Dataset
Case number
Composition scale
Candidate scale
QWS2
1
5
500
2
10
250
3
20
125
a_data (anticorrelation)
4
10
10000
5
20
5000
6
40
2500
c_data (correlation)
7
10
10000
8
20
5000
9
40
2500
i_data (independence)
10
10
10000
11
20
5000
12
40
2500
4.2. Parameter Tuning
In order to set an appropriate terminate condition for this algorithm on each test case, this algorithm is run ten times on the test selected cases 5, 8, and 11. Since they have different composition scale and candidate scale, they are considered as being representative. Each run is terminated when the obtained best fitness value is not updated during 100 consecutive time intervals. Each time interval is set as 1000 milliseconds. The colony size C_Size is set as 50 and the other parameters are set as the default value in Table 3. We found that all the obtained best solutions of these runs do not change after 1.5*105 milliseconds. So, for a test case, the termination condition for a run of an algorithm is set as [(Co*Ca)/2500]*1.5*105 milliseconds during the following experiments conveniently, where Co and Ca denote the composition scale and candidate scale, respectively.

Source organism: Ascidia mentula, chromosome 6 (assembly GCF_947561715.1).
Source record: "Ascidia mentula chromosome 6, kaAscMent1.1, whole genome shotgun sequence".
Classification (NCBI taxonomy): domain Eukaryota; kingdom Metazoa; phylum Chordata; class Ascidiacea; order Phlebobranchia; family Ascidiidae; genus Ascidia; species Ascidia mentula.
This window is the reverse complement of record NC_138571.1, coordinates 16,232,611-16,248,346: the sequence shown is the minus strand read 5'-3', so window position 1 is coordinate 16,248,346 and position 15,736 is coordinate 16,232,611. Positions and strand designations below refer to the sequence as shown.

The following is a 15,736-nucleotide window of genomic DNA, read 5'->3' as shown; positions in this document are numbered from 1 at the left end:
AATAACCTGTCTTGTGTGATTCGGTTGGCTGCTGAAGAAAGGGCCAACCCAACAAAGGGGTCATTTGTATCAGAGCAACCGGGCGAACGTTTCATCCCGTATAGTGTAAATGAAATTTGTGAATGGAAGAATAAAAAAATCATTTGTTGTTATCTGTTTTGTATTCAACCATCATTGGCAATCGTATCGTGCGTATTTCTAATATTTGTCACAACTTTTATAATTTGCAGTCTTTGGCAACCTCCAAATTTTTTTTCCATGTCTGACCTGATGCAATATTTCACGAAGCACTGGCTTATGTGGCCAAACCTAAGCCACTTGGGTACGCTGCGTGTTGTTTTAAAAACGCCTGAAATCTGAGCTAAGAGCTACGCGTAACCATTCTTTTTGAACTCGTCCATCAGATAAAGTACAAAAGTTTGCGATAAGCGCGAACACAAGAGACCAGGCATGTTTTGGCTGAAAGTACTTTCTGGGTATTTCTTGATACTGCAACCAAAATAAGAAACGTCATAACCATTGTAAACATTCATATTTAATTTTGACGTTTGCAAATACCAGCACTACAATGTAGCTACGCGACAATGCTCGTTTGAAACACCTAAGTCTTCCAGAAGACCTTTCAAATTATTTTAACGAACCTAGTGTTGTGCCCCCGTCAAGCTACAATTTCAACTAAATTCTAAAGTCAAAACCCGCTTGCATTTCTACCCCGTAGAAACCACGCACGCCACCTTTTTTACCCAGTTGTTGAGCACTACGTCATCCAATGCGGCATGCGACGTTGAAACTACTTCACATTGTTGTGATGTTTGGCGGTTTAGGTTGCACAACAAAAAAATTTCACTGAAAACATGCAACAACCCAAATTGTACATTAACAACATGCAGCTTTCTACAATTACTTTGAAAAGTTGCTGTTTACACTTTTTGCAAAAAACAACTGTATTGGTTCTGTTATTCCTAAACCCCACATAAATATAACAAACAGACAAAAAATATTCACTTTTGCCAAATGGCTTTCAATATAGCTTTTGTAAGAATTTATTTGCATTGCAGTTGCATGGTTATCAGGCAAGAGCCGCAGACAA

The tuned parameters.
Parameter
Default
Range
Limit
30
From 10 to 50 with increment 10
α
1.50
From 0.50 to 2.50 with increment 0.50
β
1.50
From 0.50 to 2.50 with increment 0.50
ρ
0.35
From 0.25 to 0.45 with increment 0.05